I love my alma mater. I will forever bleed SYRACUSE ORANGE. But for a major, well-known, long standing university, Syracuse has always had an identity crisis. Since it’s founding in 1870, the university has numerous logos, mascots and signature colors.
No, the University has not always been orange and blue, if you can believe that. Once upon a time, the school colors were PEA GREEN and PINK!!! A year later they became “rose pink and azure blue.” SU’s color finally was changed to orange in 1890, thanks to a candid conversation about color with then Chancellor Sims. He agreed it was hard to seem fierce on the athletic fields wearing pink and blue.The color was selected after a vote by students, faculty, alumni and trustees, who noted orange was a strong, bright color not claimed by any other school (And of note: Syracuse University was the first school to adopt only one official color).
Syracuse’s mascot has also gone through numerous transitions in its 146 year history. First there was Vita the Goat. She appeared at football games sporting signage about crushing opponents. Then came the Saltine Warrior, which was an Indian figure named Big Chief Bill Orange, who was born from a hoax in 1931—supposedly remains of this 16th century Onondagan chief were found on campus during a building excavation. Big Chief Bill Orange stuck around for a VERY long time—47 years to be exact. He was finally sidelined in 1978 when members of a Native American student organization held a protest against using the Saltine Warrior as an athletic mascot, since it was derogatory and racist (Syracuse was one of the first colleges in the country to remove Native American mascots).
A contest for a successor ensued. Briefly, there was a Roman gladiator, but he was booed and laughed off the field. Over far too many years, numerous mascot ideas were thrown out there for consideration: Egnaro the Troll, a Superman-like figure, and a man in an orange tuxedo. The Dome Ranger (“an insurance agent in an orange cowboy outfit and blue mask” … he’s still there!), Dome Eddie (“a gnat-like figure in Orange sweats with Elton John glasses and an incandescent wig”), Beast from the East (an electric-green monster), The Orange (a “juiced-up, bumbling citrus fruit from which two legs protrude”), a wolf, and a lion.
The Orange became the unofficial mascot for the proceeding years, until 1995, when then Chancellor Shaw made “Otto the Orange” the one and only official mascot, so the University could “retain its unique position in college athletics” as the only college or university with angry anthropomorphic fruit leading the charge.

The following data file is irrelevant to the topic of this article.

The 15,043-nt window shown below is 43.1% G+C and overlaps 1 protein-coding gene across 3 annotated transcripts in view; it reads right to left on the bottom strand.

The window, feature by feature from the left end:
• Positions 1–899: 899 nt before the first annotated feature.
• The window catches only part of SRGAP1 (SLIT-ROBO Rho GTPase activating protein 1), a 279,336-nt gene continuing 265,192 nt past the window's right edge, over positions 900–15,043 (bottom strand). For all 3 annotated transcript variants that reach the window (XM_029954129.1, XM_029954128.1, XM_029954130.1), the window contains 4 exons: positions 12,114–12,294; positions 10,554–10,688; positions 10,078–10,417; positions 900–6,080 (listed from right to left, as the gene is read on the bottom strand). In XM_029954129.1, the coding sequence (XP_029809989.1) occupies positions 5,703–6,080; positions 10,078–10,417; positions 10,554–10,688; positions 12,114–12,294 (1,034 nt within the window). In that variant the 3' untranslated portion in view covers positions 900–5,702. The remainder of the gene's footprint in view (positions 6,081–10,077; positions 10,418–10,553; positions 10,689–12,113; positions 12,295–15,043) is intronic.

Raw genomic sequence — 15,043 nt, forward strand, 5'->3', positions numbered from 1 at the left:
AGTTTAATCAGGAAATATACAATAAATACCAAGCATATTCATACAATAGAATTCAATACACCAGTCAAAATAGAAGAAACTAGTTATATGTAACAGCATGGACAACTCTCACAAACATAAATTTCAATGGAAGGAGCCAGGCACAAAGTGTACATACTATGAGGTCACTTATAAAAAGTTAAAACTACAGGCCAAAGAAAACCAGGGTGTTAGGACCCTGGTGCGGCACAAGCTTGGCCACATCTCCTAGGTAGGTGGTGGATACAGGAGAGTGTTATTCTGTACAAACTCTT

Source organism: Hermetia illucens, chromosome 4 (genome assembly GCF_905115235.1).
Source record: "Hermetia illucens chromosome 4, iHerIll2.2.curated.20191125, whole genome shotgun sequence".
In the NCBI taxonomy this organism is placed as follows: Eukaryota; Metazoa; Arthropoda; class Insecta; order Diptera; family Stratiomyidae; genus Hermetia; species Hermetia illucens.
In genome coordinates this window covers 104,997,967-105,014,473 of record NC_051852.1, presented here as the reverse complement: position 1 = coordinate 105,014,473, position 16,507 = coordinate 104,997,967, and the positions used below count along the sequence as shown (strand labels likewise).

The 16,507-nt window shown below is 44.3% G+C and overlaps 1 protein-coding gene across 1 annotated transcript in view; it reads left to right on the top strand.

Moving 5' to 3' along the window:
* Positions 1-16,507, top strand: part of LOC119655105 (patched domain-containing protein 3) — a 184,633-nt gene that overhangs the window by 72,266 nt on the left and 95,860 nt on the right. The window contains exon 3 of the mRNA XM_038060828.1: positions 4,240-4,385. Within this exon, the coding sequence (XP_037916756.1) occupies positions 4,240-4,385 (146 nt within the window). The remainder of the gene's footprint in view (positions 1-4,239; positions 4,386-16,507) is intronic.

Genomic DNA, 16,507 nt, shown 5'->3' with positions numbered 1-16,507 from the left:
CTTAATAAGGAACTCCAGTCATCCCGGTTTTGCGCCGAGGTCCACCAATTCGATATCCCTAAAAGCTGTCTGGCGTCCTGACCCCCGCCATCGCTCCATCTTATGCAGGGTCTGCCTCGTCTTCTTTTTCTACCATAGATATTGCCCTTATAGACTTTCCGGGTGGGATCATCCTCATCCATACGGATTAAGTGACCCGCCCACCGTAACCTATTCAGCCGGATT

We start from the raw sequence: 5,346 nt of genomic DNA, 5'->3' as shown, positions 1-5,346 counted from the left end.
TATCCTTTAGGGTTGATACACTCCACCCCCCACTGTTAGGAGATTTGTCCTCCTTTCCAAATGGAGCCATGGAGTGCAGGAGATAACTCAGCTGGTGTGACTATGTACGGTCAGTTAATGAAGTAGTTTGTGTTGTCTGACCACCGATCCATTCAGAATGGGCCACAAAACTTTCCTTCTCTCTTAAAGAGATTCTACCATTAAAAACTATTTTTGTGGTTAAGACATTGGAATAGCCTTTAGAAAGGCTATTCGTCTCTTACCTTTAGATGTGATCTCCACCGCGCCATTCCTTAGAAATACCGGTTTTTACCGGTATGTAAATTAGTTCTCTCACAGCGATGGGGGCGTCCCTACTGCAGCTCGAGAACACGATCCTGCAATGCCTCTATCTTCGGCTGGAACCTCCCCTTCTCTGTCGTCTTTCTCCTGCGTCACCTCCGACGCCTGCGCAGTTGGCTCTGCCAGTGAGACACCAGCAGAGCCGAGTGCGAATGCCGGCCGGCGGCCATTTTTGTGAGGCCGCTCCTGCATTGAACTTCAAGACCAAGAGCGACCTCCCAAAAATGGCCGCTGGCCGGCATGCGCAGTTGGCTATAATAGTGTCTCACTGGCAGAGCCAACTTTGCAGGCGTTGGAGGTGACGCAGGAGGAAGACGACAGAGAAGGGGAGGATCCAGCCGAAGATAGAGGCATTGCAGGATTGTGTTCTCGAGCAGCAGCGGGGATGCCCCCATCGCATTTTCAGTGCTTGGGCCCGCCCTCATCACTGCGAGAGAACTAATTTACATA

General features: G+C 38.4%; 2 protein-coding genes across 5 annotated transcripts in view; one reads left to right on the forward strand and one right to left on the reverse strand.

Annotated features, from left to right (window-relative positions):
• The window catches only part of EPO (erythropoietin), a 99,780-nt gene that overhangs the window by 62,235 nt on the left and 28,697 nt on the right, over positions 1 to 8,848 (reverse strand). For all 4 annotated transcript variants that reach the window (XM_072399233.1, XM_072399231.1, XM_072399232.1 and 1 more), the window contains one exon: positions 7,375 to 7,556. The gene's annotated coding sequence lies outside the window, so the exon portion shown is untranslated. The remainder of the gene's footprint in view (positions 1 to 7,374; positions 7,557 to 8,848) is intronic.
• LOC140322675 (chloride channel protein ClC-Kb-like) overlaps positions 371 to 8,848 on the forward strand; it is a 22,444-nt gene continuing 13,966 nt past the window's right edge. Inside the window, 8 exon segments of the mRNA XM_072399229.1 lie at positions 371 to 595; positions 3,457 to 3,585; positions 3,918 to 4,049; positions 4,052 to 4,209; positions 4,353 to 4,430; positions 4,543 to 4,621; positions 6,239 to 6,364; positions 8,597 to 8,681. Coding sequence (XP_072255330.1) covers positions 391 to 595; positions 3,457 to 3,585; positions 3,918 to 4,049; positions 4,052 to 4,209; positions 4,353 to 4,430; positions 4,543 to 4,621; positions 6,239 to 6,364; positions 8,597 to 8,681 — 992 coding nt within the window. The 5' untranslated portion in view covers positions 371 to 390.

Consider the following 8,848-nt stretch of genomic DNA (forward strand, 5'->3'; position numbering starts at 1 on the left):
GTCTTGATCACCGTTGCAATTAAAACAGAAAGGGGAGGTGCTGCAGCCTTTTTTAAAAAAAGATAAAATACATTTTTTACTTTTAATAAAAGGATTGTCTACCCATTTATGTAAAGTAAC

Then there is the logo—the symbol that informs the identity of the University around the globe, in the media, on the athletic field, in conversation. As you can see from the images above and below, Syracuse has had a half dozen primary logos, 15 alternate logos, three wordmark logos, a handful of athletic logos, three versions of the mascot logo, and some special event logos. In my house alone (my husband went to SU, too), we are in possession of items that feature at least 12 of these iterations. And, that’s just since starting school there in 1991!
Finally in 2005, led by then Athletic Director Daryl Gross, the Block “S” logo became the University’s official athletics logo, replacing the interlocking “SU” designed by Nike in 2004. This simple, strong, bold, orange “S” took the University back to its roots—being reminiscent of the insignia an athlete at Syracuse University could receive for high achievement starting in 1893. The Block “S” was also adopted as the primary logo in
2006 linking the academic and athletic prowesses of the University under one logo.
Gross said, “The Block “S” allows us to respect the past and represent the future. The “S” represents not only the University and its athletics program, but the entire Syracuse community.” The logo is considered “one of the most recognizable logos in college sports today.”
Luckily, in spite of all these identity crises, one thing has remained constant since 1890: the color orange. This has kept the University top-of-mind from a branding perspective while its logo has “evolved” over 146 years. Obviously, other colleges and universities use orange (Clemson, Tennessee, Florida, Texas to name a few), but none have done it quite like Syracuse, which not only colors itself orange, but nicknames itself after a color, too.
PS – In case you are wondering, the official Syracuse Orange color is currently PMS 1665. That has evolved, too! Oh, and there appears to be a fourth version of a wordmark being used currently.